This week’s gem from the Stoddard – Templeton Design Archive is a collection of designs by Agnes Pinder Davis from the 1930s.
Agnes Pinder Davis was a well known and well respected artist/designer in the 1930s. She produced countless designs for ceramic firms such as Royal Doulton and Crown Staffordshire, specialising in tea and dinner services as well as figures in what we would now term as ‘Art Deco’ or ‘modern’ styles. She was also very active as an interior designer, and went on to complete work on passenger liners the Queen Mary, the Queen Elizabeth, Mauretania II and Caronia, amongst others.
Despite these accomplishments however, she has now been almost totally forgotten. Thankfully we still have some of her designs in the Stoddard – Templeton Design Archive.
It’s interesting to notice Templeton’s collaborations with various female up-and-coming designers at this time. They were clearly keen to work with Avant Garde designers, as evidenced in the presence of designs by, amongst others, Agnes Pinder Davis, Enid Marx, Marion Dorn, Bianca Minns and Hélène Gallet.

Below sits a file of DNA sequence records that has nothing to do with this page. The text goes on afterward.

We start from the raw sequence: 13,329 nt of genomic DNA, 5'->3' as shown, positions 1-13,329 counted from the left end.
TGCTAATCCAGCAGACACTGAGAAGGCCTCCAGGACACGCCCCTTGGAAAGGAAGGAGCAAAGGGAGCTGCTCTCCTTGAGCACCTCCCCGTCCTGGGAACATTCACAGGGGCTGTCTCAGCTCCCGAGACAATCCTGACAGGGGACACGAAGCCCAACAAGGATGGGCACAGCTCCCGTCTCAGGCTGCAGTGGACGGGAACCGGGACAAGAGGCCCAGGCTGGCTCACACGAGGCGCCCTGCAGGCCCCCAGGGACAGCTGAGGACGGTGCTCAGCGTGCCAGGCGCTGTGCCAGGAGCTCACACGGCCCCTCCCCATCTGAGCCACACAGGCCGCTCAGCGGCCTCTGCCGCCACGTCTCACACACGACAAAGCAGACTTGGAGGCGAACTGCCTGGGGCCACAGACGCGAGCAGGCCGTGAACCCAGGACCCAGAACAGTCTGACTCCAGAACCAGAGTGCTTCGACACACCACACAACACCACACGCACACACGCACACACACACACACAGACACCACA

As discussed in a previous post, James Templeton & Co Ltd was commissioned to work on various luxury passenger liners, one of which was the Queen Mary. In 1936, after commissioning post-impressionist artist Duncan Grant to design the carpet for the Main Lounge, the designs he proposed were rejected as being too avant garde. Agnes Pinder Davis was hurriedly selected as a replacement designer. There wasn’t enough time to complete the carpet before the liner’s maiden voyage though, and so a replacement was installed as a temporary measure, until 1939. Agnes Pinder Davis’s carpet was finally fitted during a post WWII refit.
Below is a fascinating video clip, via Bill Cwiklo’s excellent blog, about one portion of the Agnes Pinder Davis carpet left in storage for many years. Its owner, Jonathan Quayle – a respected collector of Maritime Antiquities – decided to have it thoroughly and professionally cleaned. This footage is from a television programme about the Golden age of liners originally broadcast on BBC4 in 2009.
Categories: Archive Services